GFDL - Geophysical Fluid Dynamics Laboratory

GFDL?s ESM2 global coupled
climate-carbon Earth System Models Part I: Physical formulation and
baseline simulation characteristics

Dunne, J. P., J. G. John, A. J.
, S. M. Griffies, R. W. Hallberg, E. N. Shevliakova, R. J.
Stouffer, W. Cooke, K. A. Dunne, M. J. Harrison, J. P. Krasting, S. L. Malyshev, P. C. D. Milly, P. J. Phillips, L. T. Sentman, B. L. Samuels,
M. Spelman, M. Winton, A. T. Wittenberg, and N. Zadeh, Journal of Climate, 25(19), DOI:10.1175/JCLI-D-11-00560.1. 10/12

Key Findings

  • GFDL has developed two new earth
    system models to study climate-carbon interactions on diurnal to
    millennial timescales.

  • The models differ only in the
    physical ocean component ? one the Modular Ocean Model version 4.1
    pressure-based vertical coordinate, and the other the Generalized
    Ocean Layer Dynamics density-based coordinate. Comparison between
    the two allows us to assess the sensitivity of the coupled
    climate-carbon system to our assumptions about ocean formulation.

  • While the models demonstrate
    similar overall scale fidelity, they have important differences in
    both their thermocline characteristics, deep circulation,
    ventilation patterns and El Nino variability that suggest critical
    roles for details of ocean configuration in the coupled carbon
    climate system.

Goals of the research

The primary objective of this work was
to expand upon the capabilities of past GFDL models used to study
climate on seasonal to centennial time scales by the addition of a
comprehensive and interactive carbon cycle in the land, ocean and
atmosphere to ?close the carbon cycle? in the same way we do for
water and energy in a traditional climate model. While the primary
contribution is in improving our ability to anticipate how earth
system interactions will modulate the rate of increase of carbon
dioxide in the atmosphere, the fact that the models require
simulation of land and ocean ecosystems make them extremely valuable
for a range of applications in ecosystem impacts and feedbacks as
well. Our approach has been to develop two models with different
ocean dynamical/physical cores while keeping all other components the
same in order to test the sensitivity of our results to our
assumptions inherent in our ocean configuration.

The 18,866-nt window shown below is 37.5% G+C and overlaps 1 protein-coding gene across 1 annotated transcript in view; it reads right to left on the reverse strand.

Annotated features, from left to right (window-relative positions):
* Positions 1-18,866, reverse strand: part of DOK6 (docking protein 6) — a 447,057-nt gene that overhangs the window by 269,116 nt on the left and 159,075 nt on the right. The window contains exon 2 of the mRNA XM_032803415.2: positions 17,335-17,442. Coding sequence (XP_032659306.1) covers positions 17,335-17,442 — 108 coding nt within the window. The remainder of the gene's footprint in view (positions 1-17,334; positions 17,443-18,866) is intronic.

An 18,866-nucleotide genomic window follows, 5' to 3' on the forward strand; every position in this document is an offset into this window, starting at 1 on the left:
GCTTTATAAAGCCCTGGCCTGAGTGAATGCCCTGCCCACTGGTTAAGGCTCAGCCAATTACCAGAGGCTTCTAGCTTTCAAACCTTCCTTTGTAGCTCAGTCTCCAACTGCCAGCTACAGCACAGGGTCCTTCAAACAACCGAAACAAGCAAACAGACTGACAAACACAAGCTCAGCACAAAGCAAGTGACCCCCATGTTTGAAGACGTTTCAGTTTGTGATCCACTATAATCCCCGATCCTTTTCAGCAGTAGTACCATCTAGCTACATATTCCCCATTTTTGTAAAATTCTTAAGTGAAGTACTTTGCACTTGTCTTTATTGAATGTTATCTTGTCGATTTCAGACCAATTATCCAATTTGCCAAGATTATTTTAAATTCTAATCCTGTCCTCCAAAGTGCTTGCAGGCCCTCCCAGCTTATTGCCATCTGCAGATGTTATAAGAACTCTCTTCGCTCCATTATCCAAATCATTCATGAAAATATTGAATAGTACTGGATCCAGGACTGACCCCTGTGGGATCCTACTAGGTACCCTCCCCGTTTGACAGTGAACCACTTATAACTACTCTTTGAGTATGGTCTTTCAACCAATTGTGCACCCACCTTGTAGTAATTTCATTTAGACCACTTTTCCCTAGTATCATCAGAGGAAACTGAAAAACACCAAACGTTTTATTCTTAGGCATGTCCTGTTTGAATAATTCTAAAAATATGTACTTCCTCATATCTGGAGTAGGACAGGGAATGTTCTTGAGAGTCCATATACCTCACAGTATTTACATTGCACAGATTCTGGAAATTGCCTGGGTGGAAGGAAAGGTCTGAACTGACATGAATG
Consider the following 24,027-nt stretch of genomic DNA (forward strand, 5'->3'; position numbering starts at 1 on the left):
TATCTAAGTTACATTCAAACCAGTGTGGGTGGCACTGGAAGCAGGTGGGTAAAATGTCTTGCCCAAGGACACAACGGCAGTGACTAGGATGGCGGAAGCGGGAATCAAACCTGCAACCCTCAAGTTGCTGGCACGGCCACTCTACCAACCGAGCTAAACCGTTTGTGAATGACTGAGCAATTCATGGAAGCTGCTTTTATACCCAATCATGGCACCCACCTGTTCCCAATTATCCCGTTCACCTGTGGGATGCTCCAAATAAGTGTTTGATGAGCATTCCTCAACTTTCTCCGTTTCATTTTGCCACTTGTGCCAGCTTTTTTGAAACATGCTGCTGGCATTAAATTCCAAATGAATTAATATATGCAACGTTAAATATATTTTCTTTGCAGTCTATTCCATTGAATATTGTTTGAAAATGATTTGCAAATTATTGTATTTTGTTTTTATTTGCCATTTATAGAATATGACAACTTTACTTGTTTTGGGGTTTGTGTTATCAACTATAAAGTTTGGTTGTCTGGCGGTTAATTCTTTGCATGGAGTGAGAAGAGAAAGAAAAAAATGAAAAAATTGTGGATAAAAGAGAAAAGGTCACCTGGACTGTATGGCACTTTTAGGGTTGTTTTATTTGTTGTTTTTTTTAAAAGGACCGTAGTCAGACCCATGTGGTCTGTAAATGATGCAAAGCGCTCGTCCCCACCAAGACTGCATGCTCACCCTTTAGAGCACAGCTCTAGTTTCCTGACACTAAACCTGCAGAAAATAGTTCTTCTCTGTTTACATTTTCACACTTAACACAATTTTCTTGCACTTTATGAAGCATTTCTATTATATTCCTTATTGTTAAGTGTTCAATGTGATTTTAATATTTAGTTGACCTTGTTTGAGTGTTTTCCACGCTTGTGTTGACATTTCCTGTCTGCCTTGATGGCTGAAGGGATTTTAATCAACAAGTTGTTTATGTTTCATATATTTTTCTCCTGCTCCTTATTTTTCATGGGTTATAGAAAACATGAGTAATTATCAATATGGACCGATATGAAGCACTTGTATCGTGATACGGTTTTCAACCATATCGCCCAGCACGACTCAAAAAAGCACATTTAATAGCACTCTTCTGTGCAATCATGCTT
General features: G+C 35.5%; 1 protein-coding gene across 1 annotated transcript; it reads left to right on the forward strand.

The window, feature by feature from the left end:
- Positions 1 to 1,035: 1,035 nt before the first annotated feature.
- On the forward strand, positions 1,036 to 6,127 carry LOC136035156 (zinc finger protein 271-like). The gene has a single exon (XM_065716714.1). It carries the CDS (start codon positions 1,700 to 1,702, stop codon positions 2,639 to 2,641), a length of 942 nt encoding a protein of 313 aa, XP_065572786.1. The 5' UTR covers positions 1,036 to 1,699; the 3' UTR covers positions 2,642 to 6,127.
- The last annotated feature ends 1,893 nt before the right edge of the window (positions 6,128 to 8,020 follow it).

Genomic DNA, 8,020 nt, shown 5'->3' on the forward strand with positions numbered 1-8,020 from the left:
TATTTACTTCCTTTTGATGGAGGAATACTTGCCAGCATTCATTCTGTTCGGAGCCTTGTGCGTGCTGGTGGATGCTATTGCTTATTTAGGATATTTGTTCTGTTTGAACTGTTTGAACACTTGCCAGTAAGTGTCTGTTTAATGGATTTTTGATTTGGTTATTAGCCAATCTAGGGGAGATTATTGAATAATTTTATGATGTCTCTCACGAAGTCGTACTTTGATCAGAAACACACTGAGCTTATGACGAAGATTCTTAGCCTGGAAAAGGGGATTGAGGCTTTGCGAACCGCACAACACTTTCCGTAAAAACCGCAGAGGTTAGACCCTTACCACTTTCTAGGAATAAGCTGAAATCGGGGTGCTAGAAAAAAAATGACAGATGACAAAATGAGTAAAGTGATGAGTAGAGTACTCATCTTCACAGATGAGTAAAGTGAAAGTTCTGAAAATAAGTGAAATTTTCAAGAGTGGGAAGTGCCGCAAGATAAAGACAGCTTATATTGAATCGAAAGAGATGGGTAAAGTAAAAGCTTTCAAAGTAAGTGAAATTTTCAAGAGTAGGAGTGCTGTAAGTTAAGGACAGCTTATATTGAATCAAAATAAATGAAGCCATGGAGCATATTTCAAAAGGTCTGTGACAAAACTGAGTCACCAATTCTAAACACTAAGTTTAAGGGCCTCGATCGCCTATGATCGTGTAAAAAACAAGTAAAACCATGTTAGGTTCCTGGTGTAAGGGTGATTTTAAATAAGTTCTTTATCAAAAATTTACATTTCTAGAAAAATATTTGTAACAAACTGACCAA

Relevance to NOAA science

This effort is a critical component of
NOAA?s research into the future of the earth as a system under the
influence of anthropogenic forcing to better understand how emissions
of carbon dioxide from fossil fuels, land use decisions and climate
and ecological interactions will determine future carbon dioxide
levels and the corresponding climate change. These models are also
critical to projection of the impacts of climate change and carbon
dioxide fertilization and acidification on ecosystems.

Relevance to society

The models whose physical formulation
and simulation characteristics are described here are intended to be
supplied to the public as part of the Coupled Model Intercomparison
Project Phase 5
in support of the IPCC Fifth Assessment.

Unique aspects of this study

This research is unique in utilizing
GFDL?s highly successful CM2.1 climate model as a carbon model
backbone, in incorporating GFDL?s state of the art ocean
biogeochemical and terrestrial ecology models, and in comparing two
models of starkly differing ocean physical configuration in the same
configuration elsewhere.

Description of the methodology

We based the development of these new
earth system models on GFDL?s highly successful CM2.1 climate model
and made sure to maintain climate fidelity as interacting carbon
system components were built in. We incorporated GFDL?s state of
the art ocean biogeochemical model into two models of starkly
differing ocean physical configuration and built a new terrestrial
ecology model.

Known weaknesses or uncertainties

While state of the art in their design,
these models suffer from many of the weaknesses typical of this class
of model including the double ITCZ, weak Amazonian rainfall, and
others. Fortunately, many of the weaknesses of these two models are
opposing (e.g. one has weak El Nino, the other strong) that will
allow us improved overall characterization of climate sensitivity.